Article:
The first day that Tom and I set out on our motorbike adventure, we accidentally encountered a forest monastery called Wat Tam Wua, set back from the road about 2 km, thinking we had turned off to see a temple. When we arrived at Tam Wua, we turned off the motorbike engine and heard nothing but the sounds of nature and the demand of silent respect for the place. We had no idea where we were or what this place was but it was stunningly green, lush and manicured – quite a surprise from the dry barren landscapes we’d been seeing from the road.
As we were curiously looking around, the Abbot of the monastery came up to us and introduced himself, inquiring if we needed food or shelter. We graciously thanked him and explained the 600km route we were doing. Noticing my 5D Mark II, he suddenly says, “ooooh BIG CAMERA, very heavy!” with a huge smile and a laugh. It’s completely contagious, leading me to smile and laugh back, joking that it’s my workout while I’m traveling. I ask him if it’s okay to take his photo and he smiles at me and nods, immediately fixing his robe and preparing himself for the photo. As soon as I look through the lens and compose the shot, I can’t help but smile behind the camera. The Abbot looked like he was glowing. His face was radiating happiness, his kind eyes gentle and peaceful. I shot just one image of him, reviewing it and showing it to him, pleased with the result. He laughs and nods when he sees it, and when I told him how handsome he looked, he replied back with just two words: “happy, happy.”
He nodded and thanked us for coming, inviting us to stay next time. He walked off, repeating “happy, happy…happy, happy.”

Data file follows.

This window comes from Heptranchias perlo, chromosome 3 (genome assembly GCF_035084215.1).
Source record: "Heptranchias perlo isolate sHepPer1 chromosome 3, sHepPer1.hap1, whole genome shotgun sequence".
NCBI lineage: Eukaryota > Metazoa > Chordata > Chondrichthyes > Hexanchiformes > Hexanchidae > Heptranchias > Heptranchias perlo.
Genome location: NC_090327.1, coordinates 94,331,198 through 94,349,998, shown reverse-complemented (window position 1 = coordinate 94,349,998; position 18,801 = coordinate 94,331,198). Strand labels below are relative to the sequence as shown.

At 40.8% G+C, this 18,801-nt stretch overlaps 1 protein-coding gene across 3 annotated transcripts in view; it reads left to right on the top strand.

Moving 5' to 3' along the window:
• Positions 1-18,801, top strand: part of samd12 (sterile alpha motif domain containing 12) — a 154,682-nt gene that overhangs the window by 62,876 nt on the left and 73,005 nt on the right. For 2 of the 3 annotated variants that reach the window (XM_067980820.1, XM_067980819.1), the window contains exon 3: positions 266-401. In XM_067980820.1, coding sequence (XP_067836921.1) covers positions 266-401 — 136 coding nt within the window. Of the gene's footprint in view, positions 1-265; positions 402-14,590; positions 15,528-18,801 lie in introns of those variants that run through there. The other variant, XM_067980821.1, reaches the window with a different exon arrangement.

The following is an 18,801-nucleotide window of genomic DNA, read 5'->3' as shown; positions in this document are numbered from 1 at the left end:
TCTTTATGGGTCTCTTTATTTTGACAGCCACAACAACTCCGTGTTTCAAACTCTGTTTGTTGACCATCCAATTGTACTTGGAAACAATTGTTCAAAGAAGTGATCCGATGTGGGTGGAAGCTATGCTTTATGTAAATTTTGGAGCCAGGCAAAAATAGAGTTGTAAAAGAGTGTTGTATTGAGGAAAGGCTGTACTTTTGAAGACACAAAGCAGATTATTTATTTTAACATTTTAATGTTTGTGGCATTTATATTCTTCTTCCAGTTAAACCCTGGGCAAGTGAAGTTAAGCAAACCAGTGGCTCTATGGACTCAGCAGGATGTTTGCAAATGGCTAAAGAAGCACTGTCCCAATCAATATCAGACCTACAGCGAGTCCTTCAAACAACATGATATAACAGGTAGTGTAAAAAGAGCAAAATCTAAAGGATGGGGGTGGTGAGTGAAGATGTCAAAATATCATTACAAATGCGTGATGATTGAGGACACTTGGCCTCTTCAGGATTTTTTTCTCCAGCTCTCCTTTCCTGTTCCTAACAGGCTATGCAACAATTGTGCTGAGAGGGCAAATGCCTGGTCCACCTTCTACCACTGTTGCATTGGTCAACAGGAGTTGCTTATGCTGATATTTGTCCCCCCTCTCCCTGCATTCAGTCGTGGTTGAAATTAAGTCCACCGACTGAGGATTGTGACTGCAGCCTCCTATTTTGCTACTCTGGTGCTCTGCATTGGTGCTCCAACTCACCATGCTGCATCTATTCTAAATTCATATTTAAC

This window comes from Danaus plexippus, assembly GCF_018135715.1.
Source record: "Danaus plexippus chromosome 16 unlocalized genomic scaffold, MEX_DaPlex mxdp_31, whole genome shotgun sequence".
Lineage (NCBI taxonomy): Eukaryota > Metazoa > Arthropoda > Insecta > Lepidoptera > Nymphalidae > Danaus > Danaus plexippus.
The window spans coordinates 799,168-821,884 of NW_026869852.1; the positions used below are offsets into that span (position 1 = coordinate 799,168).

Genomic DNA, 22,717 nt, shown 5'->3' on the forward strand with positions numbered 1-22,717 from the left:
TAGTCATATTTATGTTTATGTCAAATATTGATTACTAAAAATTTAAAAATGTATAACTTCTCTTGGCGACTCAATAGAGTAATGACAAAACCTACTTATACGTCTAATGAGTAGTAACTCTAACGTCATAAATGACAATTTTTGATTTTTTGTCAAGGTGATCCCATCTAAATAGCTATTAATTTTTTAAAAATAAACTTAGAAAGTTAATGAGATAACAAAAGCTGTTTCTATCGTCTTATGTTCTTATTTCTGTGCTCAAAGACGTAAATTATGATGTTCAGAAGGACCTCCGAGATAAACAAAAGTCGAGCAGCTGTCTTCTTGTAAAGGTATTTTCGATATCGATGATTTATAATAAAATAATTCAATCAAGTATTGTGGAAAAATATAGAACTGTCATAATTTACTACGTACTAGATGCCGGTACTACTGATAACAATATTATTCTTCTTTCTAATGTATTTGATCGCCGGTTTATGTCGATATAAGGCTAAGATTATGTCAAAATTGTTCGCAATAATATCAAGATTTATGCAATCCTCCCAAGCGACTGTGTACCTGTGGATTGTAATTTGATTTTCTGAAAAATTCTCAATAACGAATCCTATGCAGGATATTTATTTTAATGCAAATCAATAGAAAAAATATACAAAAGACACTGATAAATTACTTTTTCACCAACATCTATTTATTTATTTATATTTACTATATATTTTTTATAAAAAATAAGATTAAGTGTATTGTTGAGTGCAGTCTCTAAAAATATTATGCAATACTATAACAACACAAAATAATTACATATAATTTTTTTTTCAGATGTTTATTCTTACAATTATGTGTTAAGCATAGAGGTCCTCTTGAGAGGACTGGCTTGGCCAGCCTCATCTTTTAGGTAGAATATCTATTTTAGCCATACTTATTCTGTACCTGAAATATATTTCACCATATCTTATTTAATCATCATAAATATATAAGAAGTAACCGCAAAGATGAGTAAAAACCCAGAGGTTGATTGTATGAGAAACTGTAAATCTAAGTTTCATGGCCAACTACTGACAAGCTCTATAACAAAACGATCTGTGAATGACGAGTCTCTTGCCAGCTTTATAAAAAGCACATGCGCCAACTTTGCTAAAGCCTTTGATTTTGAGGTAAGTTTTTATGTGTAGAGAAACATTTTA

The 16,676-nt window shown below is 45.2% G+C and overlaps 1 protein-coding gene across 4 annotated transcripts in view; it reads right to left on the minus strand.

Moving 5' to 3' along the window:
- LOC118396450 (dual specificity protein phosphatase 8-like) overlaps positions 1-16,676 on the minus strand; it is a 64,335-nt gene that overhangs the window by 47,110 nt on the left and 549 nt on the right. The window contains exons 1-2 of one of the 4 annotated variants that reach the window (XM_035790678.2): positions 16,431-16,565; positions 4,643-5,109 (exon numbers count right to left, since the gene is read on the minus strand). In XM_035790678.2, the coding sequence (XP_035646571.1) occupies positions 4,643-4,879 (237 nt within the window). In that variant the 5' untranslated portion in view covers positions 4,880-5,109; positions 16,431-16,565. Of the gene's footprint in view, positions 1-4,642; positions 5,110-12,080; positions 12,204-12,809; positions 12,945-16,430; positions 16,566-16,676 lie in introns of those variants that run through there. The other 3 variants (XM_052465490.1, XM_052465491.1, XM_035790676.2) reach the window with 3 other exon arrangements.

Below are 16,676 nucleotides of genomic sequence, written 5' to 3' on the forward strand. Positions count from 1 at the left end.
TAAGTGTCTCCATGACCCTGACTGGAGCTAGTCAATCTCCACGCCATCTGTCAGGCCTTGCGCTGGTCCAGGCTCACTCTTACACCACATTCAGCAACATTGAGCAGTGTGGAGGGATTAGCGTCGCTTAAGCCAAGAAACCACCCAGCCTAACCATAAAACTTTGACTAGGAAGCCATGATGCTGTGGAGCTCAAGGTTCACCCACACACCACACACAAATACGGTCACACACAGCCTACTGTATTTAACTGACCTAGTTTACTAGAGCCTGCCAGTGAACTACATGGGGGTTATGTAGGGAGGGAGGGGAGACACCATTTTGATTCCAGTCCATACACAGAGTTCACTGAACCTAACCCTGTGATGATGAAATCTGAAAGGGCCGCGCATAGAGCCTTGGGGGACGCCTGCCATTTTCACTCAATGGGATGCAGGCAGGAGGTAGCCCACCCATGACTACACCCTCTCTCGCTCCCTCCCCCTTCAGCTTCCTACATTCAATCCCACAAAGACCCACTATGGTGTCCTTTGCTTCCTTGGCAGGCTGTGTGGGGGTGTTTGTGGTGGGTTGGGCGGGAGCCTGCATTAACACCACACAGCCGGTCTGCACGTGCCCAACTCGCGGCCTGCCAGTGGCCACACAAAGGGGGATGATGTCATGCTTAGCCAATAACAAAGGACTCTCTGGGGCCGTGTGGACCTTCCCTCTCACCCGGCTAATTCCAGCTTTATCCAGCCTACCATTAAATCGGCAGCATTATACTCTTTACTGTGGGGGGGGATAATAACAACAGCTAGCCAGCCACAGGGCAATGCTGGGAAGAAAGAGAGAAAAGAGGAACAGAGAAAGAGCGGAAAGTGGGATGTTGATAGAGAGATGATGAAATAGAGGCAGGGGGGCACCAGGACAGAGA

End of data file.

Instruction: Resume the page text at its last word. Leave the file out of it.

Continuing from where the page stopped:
Taking the Abbot up on his offer, my friend Emily and I decided to return back to the monastery a few days later. Having no way to contact them, we thought we’d take our chances and just show up, like Tom and I did last time. We caught the local taxi/tuktuk and rode three hours back down the windy road to Tam Wua. By the time we got there, it was about 6:30pm, just a few minutes before evening meditation was to begin. Emily and I were welcomed and told to quickly put white clothes on and run to the meditation hall. Having no idea what was about to happen or what we were getting into, we were given an evening program and sat on two empty mats at the back of the room. Still slightly confused, we chanted for 45 minutes before beginning an hour of silent meditation. Sitting in the meditation hall with everyone wearing white, being completely silent and hearing only the sounds of nature in this spiritual place was extremely calming. Closing my eyes and listening, my breath became a rhythm and my mind fell black and silent. An hour later, the monks start chanting again, closing the meditation with a few words of guidance: “Breath in, happy. Breath out, happy.”
Leaving the meditation hall, Emily and I waited outside to say hello to the Abbot, who introduced himself as Long Tah, meaning ‘grandfather’ or ‘father figure.’ He nodded and welcomed us, saying he he was happy that we’d decided to join them. He looked at me and exclaimed “ooooh PHOTOGRAPHER!” as I explained that I had been there a few days earlier. He smiled at me, laughed and wandered off again saying, “happy, happy.”
Over the next few days, we participated in five hours of daily meditation. We began each day with a 6:30am rice offering to the monks, followed by a silent vegan breakfast. Shorty after, we began another session with an hour of chanting followed by an hour of walking meditation, an hour of sitting meditation and a half hour of laying down meditation. A vegan lunch ended our meals for the day, and we had a bit of free time before beginning the afternoon and evening sessions all over again.
Wishing we had more time there, Emily and I were sad to leave the monastery, but glad that we had gotten a chance to experience such a peaceful place, even if only for a few days. Every time I see the photo of Long Tah, I can hear him saying, “happy happy. Breathe in happy, breathe out happy.”
(all photos except of Long Tah taken on iPhone 4s – active meditation photos taken at the beginning of each session before chanting commenced)